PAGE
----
By Devananda Tandavan

Stress is a natural and necessary consequence of living. But there’s no need for us to be subject to it in abnormal amounts. Any influence that perverts or abuses the expenditure of our energy toward our desired functions is stress. When excessive, it produces undesirable reactions, both physical and mental. Examples of stress symptoms are: overeating, drug or alcohol abuse, excessive smoking, glued to the TV, loss of appetite, boredom, twitches and tics, inability to concentrate, persistent worry and fear, hopelessness, depression, sudden lapses of memory, disturbed sleep, sudden feelings of hyper-elation, frequent colds and illness, aches, muscle cramps and chronic fatigue. It’s easy to have any one of these symptoms in a very subtle form and tend to pass it off as not important.

Adequate stress management, or coping with stress, must start by recognizing the underlying symptoms, then doing something about it. Our Hindu yoga practices alleviate stress–a fact which Western medicine is just now recognizing. Hatha yoga teaches us to relax the physical body through stretching and breath control. Diaphragmatic breathing makes us aware of the condition of our body and mind. In order to strengthen the diaphragm–a muscle of respiration–we may practice “sandbag” breathing. A sandbag weighing five to ten pounds is placed upon the upper abdomen to give a slight resistance to the movement of the abdomen during inhalation or contraction of the diaphragm.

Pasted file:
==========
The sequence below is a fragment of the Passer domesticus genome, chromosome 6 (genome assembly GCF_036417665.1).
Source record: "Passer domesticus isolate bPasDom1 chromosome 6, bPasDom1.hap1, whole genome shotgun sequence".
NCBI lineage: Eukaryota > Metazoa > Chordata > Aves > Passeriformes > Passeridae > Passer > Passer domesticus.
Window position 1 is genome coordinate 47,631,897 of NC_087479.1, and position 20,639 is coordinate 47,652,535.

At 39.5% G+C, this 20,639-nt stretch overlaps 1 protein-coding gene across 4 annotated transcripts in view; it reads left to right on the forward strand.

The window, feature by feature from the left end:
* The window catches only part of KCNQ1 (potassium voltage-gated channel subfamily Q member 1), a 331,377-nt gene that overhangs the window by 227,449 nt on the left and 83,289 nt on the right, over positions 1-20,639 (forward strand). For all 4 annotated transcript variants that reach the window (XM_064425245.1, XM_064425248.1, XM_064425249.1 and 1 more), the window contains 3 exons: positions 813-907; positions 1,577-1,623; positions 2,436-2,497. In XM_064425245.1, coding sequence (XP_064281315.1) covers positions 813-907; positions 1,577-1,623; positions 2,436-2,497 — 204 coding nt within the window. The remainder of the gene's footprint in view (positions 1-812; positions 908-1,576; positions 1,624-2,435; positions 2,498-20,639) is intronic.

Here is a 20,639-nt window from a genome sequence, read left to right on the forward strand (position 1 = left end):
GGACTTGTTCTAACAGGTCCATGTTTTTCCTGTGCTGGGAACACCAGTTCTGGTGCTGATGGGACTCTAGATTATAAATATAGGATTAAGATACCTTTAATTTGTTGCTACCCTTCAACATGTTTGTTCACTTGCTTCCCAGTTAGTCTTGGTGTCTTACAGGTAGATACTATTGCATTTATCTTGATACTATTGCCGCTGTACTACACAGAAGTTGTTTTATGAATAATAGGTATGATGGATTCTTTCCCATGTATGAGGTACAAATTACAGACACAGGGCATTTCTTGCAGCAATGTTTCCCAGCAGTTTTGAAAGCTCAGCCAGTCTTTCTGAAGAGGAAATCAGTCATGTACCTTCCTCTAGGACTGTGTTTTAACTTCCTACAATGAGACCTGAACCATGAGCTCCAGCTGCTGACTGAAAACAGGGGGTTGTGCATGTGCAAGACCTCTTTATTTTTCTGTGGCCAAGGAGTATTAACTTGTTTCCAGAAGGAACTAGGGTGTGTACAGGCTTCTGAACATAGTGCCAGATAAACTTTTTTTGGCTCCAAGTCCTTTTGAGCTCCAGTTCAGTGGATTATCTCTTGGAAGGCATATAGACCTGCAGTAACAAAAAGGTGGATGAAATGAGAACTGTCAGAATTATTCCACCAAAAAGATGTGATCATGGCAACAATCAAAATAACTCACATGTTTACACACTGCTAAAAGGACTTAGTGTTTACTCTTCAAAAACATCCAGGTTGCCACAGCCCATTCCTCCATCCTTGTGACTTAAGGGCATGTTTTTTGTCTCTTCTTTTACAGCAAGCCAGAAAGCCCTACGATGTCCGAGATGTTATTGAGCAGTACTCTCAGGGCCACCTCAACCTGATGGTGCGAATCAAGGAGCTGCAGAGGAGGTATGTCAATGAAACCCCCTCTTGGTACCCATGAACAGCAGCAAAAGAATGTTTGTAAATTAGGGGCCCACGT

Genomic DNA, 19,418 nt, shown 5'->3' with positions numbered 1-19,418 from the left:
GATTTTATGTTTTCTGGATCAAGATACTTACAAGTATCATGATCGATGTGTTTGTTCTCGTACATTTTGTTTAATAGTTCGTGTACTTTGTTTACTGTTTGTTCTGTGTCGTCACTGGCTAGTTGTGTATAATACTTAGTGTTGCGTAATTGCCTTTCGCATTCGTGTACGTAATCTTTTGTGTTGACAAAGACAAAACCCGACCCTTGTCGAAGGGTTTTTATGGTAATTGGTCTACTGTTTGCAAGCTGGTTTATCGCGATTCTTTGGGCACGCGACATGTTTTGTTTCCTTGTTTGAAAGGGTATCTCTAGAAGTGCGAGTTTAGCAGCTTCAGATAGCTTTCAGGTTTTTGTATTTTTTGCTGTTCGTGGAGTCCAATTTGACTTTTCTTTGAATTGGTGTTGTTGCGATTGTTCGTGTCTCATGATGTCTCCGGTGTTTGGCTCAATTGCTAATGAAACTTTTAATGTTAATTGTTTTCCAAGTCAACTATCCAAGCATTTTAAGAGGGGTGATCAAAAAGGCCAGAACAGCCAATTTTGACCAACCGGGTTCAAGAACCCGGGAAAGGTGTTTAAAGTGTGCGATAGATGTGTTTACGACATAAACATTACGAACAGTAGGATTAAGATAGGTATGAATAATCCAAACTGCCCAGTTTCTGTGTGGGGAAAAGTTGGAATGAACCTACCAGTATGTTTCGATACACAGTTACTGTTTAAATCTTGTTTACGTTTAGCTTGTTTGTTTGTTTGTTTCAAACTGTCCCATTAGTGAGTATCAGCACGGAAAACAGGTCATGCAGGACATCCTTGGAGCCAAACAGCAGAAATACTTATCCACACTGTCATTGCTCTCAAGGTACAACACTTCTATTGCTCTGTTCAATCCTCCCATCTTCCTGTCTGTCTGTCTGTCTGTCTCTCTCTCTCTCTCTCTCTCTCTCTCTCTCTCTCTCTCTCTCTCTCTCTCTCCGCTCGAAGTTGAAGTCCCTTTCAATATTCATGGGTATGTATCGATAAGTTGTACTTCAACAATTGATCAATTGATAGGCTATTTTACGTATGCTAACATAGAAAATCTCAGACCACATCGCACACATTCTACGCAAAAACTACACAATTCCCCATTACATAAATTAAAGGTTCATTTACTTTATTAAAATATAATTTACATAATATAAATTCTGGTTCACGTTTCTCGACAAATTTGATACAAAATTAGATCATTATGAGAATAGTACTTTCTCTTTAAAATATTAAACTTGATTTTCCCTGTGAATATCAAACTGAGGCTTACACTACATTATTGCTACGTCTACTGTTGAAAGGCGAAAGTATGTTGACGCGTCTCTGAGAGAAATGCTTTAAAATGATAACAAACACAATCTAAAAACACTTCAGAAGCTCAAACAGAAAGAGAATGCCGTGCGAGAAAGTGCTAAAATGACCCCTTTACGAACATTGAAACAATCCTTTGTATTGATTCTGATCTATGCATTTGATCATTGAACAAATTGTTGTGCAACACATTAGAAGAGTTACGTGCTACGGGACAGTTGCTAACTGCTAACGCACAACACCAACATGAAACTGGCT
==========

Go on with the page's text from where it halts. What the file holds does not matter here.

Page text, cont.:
A powerful relaxation method is “Alternate Breathing.” The basic technique is to apply slight pressure on the left nostril with the middle and ring fingers of the right hand. The thumb is used to apply a slight pressure on the right nostril. Breathe in through the right nostril, closing it after inhalation is complete and then breathing out through the left side. Then the breath is taken in through the left nostril and the exhalation is out the right. This completes one round. Then you start over.

Breathe smoothly, slowly, with no pause between inhalation and exhalation. Do three rounds of alternate breathing whenever you’re overly stressed. Awareness is drawn to breathing, and thus withdrawn from the stressful situation. Alternate breathing may be preceded or followed by conscious, diaphragmatic and even breathing. This is a slow, deliberate inhalation and exhalation of equal length, say a count of four in and a count of four out with no pause at the change from inhalation to exhalation, or vice versa.

Once rhythm is attained, slow down the breath until you’re exhaling twice the time that you’re inhaling; using a 2:1 pattern. This stimulates the parasympathetic nervous system (slowing the heart rate), brings relaxation and reduces arousal stimulations. Plus, meditation performed twice daily broadens our consciousness and maintains the state of living in the present. It protects us from reacting negatively to the stress of living in our fast-paced world.

DEVANANDA TANDAVAN, 78, retired nuclear physician and hospital staff president, lives in Chicago, where he specializes in alternative healing arts. Visit his website at:
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